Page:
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English Nationalism and Euroscepticism

Losing the Peace


Ben Wellings

This book seeks out the origins of contemporary English nationalism. Whilst much academic and political attention has been given to England’s place within the United Kingdom since devolution, the author argues that recent English nationalism actually derives from Britain’s troubled relationship with European integration. Drawing on political evidence from the former Empire, the debates surrounding EEC accession and the United Kingdom’s ongoing membership in the European Union, the author identifies the foundations of contemporary English nationalism. In doing so, he adds an important corrective to the debate about nationalism in England, pulling our gaze out from the United Kingdom itself and onto a wider field. Far from being ‘absent’, English nationalism as we know it today has been driven by resistance to European integration since the end of Empire in the 1960s.


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Chapter 5 - Thatcherism and English Nationalism 149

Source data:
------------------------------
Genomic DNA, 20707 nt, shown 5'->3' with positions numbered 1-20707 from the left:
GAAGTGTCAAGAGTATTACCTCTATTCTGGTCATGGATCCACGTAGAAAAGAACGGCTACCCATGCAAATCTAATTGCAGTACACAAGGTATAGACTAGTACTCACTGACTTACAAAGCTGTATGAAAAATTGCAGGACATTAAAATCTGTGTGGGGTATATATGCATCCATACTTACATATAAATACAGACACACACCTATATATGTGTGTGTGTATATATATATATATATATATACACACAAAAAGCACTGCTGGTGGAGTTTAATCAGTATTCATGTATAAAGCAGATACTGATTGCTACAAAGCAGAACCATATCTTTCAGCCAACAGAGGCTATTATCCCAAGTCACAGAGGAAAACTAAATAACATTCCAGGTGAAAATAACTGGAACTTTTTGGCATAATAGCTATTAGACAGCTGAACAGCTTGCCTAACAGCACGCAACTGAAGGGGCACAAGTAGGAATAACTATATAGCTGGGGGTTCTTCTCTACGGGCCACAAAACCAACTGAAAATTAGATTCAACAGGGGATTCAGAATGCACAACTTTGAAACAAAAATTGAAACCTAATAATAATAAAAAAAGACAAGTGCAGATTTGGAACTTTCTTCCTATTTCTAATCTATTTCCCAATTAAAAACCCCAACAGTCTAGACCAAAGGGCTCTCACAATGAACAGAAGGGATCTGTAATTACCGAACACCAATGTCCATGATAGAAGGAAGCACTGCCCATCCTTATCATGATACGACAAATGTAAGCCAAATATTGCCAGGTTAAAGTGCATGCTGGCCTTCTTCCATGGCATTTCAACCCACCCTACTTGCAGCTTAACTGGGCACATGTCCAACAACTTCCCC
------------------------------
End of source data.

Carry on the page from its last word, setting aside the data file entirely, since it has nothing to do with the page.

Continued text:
Chapter 5 Thatcherism and English Nationalism When the Conservative Party was voted into of fice on 3 May 1979, the Tories could very plausibly be described as the ‘party of Europe’. Their former leader, Edward Heath, had been instrumental in the United Kingdom’s accession to the EEC in 1973; their current leader, Margaret Thatcher had played a prominent role in the Yes campaign during the referendum; and the Labour Party continued to be divided on the issue of Europe. As Labour moved leftward under the leadership of Michael Foot it became even more anti-Common Market than it had been back in 1975. Indeed the 1983 Labour Party manifesto quite explicitly stated that the Labour Party would withdraw from the EEC if Labour came to power. However, by 1997 the issue of European integration – its extent, speed and final destination – had driven a deep rift within the Conservative Party and contributed to its worst defeat at the polls for almost a cen- tury. Conservative travails over the issue of Europe in the 1990s are well documented. But what is less well explored is the way that the period laid the intellectual foundations for contemporary English nationalism. Consequently, this chapter looks at the role that Thatcherite Conservatism, and what would come to be known as ‘Euroscepticism’, played in the foun- dations of contemporary English nationalism. It will argue that whilst the politics of European integration of the 1970s helped lay the foundations of a populist and anti-European English nationalism, the politics of...

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